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CHAPTER V


DONOVAN was, I believe, relieved when he heard that he could not buy the whole kingdom of Megalia. The price would have been enormous, but he would not have hesitated to pay it if, by paying, he would have got what he wanted. The more he looked into the business of kingship, the less he liked it. The idea of Court etiquette worried him. Donovan disliked dressing for dinner, a form of activity to which he was unaccustomed. He got it into his head that the father of the reigning monarch in a state like Megalia might be called on to wear uniforms, troublesome things with unusual buttons and straps, and change them two or three times a day. He feared that such a combination of exertion and worry would still further disorder the action of his heart. He saw no prospect of quiet indolence among a people which went in for revolutions as a pastime. Salissa, on the other hand, seemed almost an ideal spot. There were not likely to be any regular postal arrangements. There was certainly no cable. Since there were less than a hundred inhabitants a liberal pension could be given to each. Pensioners are notoriously peaceful and unobtrusive people.

Miss Daisy was a little disappointed at first; but only at first. Once she hit on the idea that her kingdom would be the “dinkiest” in Europe, indeed in the world, she was pleased. The negotiations were rushed through at a pace which struck even Gorman as indecent. But everybody concerned was in a hurry. Konrad Karl was afraid that the Emperor might hear of the sale through the Megalian ambassador in London. But that gentleman—he was a Count, I think—was under the influence, probably in the pay of the Emperor, and had been instructed to ignore King Konrad Karl as much as possible. He heard nothing about the matter. Madame Ypsilante was in a hurry for obvious reasons. Miss Daisy Donovan had looked at the pearl necklace two or three times, and there was a horrible possibility that she might regard it as a suitable ornament for a queen. Miss Daisy was eager to see her island kingdom as soon as possible. Donovan himself was finding London less restful than ever. He wanted to get the Salissa business settled out of hand.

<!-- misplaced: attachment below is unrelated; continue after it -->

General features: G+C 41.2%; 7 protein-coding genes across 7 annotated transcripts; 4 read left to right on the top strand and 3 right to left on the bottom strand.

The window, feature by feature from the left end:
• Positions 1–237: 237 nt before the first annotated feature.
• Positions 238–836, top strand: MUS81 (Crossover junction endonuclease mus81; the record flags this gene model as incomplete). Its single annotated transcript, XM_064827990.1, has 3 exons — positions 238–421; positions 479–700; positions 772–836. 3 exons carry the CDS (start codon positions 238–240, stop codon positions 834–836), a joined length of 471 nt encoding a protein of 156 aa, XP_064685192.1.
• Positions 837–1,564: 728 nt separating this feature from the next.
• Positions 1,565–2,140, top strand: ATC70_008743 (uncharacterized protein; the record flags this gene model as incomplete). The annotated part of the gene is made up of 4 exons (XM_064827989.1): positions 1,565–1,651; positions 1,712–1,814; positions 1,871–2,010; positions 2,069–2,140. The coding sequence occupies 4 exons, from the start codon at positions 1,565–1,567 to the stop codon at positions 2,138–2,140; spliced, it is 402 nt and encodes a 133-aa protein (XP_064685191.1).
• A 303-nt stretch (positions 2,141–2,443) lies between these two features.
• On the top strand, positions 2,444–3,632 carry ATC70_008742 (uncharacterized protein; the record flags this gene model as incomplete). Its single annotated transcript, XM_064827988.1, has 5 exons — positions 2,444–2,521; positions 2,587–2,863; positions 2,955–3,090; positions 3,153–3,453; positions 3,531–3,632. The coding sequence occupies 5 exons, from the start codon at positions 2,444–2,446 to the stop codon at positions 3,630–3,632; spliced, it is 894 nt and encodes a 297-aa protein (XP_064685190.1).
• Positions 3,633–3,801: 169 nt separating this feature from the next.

It was settled early in April. I never heard the exact date of the signing of the papers, but April the 1st would have been appropriate. An immense document was drawn up by a solicitor, a cousin of Gorman’s who lived in a small west of Ireland town. Gorman said he gave the job to this particular man because no London lawyer would have kept the matter secret. My own impression is that no London solicitor would have undertaken the job at all. There cannot be any recognized legal form for the sale of kingdoms. However, Gorman’s cousin did his work excellently. The document looked well. He attached eight enormous seals to it, and he had several of the most important clauses translated into Latin. It must have been as good as it looked. Later on nearly every ambassador in Europe had a look at the “instrument”—Gorman called it an instrument sometimes, sometimes a protocol—and they were all baffled. The American ambassador in Megalia offered Gorman’s cousin a post in the U. S. A. diplomatic service, a high testimonial to his abilities. Miss Daisy and her heirs became the independent sovereigns of the Island of Salissa. Donovan promised to pay down the purchase money as soon as he was satisfied that the island really existed. The most Gorman could screw out of him in the way of an advance was £5,000.

The evening after the “instrument” was signed, Gorman had a visit from Goldsturmer, the well-known jeweller. The man, a rather unctuous, but very suave and polite German Jew, was shown into Gorman’s sitting-room.

“I think,” he said, “that you are a friend of his Majesty, King Konrad Karl of Megalia?”